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Lingle in China: Encouraging travel to Hawaii

Gov. Linda Lingle, DBEDT Director Ted Liu and Hawaii delegation members enjoy a rare snow storm in the Forbidden City in Beijing. (Photo courtesy of The Governor's Office)

Gov. Linda Lingle, DBEDT Director Ted Liu and Hawaii delegation members enjoy a rare snow storm in the Forbidden City in Beijing. (Photo courtesy of The Governor's Office)


During meetings in Beijing, Shanghai and Hong Kong, the governor focused on maximizing opportunities for Chinese tourists to travel to Hawaii.

Her discussions with key Chinese and U.S. officials centered on two critical areas – expediting the application process for Chinese visitors traveling to the U.S. and preparing for the first nonstop scheduled airline service from g to Hawaii, which is expected to begin early next year.

Building on the progress made since Hawaii and the China National Tourism Administration formed a cooperative agreement to increase two-way travel between Hawaii and China in 2005, Lingle met with Shao Qiwei, chairman of CNTA.

Lingle and Shao discussed the current situation of Chinese tourists going to Hawaii, including: visa issues, new developments in group leisure tour program, and the steps that can be taken by the United States and China to increase the number of Chinese visitors.

Lingle also spoke of the first scheduled direct air service between China and Hawaii, which is expected to start early next year, and Shao pledged his resources to support and encourage more Chinese tourists to travel to Hawaii.

While in Hong Kong, Lingle met with Commerce and Economic Development Secretary Rita Lau.

As part of her focus on Hong Kong’s economy, the Secretary is also responsible for the tourism portfolio.

With nearly 30 million visitors each year – half of which are from China – Lingle, Lau and senior officials from the Hong Kong Tourism Board discussed Hong Kong’s experience in attracting and hosting Chinese tourists.

In Shanghai, Lingle met with travel industry media representatives and business leaders and shared that travel to Hawaii is a perfect complement to the intense and rapid-paced lifestyle of Shanghai and other urban Chinese cities.

The governor explained Hawaii not only does Hawaii have a good balance of relaxation, shopping and an active cultural scene, but it also offers a great value and provides a safe environment for families and inter-generational travel.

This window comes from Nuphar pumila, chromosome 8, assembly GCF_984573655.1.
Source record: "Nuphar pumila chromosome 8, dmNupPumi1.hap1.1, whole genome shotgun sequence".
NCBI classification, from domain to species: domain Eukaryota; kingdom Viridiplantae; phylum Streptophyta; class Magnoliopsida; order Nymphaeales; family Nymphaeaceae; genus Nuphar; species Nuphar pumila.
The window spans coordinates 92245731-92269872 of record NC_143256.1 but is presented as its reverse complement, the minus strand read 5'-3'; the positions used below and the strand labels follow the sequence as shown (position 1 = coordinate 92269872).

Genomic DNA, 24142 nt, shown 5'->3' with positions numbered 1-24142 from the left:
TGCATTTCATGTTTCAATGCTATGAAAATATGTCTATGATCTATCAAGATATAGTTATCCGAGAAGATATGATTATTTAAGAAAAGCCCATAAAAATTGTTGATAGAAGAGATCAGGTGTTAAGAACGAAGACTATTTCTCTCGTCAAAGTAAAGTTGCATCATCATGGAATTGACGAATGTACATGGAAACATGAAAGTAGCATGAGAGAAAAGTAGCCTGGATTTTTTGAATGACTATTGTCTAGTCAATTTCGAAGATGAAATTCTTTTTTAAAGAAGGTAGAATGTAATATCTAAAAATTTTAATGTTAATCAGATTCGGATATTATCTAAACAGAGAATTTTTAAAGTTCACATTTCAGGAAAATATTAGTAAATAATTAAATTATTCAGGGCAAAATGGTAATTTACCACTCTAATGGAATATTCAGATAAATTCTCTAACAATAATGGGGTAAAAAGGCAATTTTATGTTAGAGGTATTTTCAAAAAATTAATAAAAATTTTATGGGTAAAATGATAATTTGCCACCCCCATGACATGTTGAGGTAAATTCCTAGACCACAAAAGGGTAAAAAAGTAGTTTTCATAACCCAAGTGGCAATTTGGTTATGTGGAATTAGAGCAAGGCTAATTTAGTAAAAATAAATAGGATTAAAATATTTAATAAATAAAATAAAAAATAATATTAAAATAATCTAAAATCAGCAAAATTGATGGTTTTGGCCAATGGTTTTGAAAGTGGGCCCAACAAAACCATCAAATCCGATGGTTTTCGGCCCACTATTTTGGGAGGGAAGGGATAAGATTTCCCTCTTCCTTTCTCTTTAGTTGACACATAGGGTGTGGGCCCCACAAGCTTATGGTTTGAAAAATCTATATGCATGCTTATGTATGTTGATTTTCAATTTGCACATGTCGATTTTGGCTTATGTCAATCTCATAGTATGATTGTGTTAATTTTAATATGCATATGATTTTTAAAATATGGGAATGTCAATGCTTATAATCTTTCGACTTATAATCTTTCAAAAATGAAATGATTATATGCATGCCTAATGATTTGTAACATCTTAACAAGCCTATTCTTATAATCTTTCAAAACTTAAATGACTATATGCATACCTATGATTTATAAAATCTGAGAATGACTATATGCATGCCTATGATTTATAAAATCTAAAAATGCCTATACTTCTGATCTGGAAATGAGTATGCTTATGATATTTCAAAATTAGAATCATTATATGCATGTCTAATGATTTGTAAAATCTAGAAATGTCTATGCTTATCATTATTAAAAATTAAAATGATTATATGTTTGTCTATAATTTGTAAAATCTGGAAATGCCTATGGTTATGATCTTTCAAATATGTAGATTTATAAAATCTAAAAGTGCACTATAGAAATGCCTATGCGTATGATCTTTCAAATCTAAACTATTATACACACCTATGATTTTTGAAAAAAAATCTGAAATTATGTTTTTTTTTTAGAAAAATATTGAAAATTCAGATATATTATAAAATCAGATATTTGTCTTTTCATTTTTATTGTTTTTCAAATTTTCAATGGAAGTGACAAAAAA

On the governor’s first day in China, she met with U.S. Ambassador Jon Huntsman to continue discussions they had in Honolulu in August to ensure that obtaining a U.S. travel visa will not be an obstacle to traveling to Hawaii or the rest of the U.S.

U.S. Ambassador to China Jon Huntsman.

Huntsman confirmed U.S. consular offices throughout China offer scheduled appointments and set aside specific times to process group leisure travel visa applications.

To facilitate last-minute travel, which is especially important for Chinese travelers who want to participate in a conference or event in Hawaii, the embassy also offers a last-minute visa application process.

In addition, at Lingle’s request, the ambassador and the chief of the consular section agreed to designate a point of contact at each consulate in China with whom Hawaii officials can work to ensure that obtaining a U.S. travel visa is not an obstacle for Chinese to travel to Hawaii or the rest of the U.S.

Lingle also spoke to tourism industry leaders in China, including tour wholesalers, travel agents and airline executives.

During discussions with the tourism officials, Lingle and Hawaii Tourism Authority Chairman Kelvin Bloom provided an update about the anticipated start of Beijing-Honolulu service on Hainan Airlines, as well as other efforts Hawaii tourism leaders are undertaking to prepare for Chinese visitors.

Lingle and Bloom also held a roundtable discussion and interviews with Chinese media, including travel and leisure writers, to promote Hawaii as a visitor destination.

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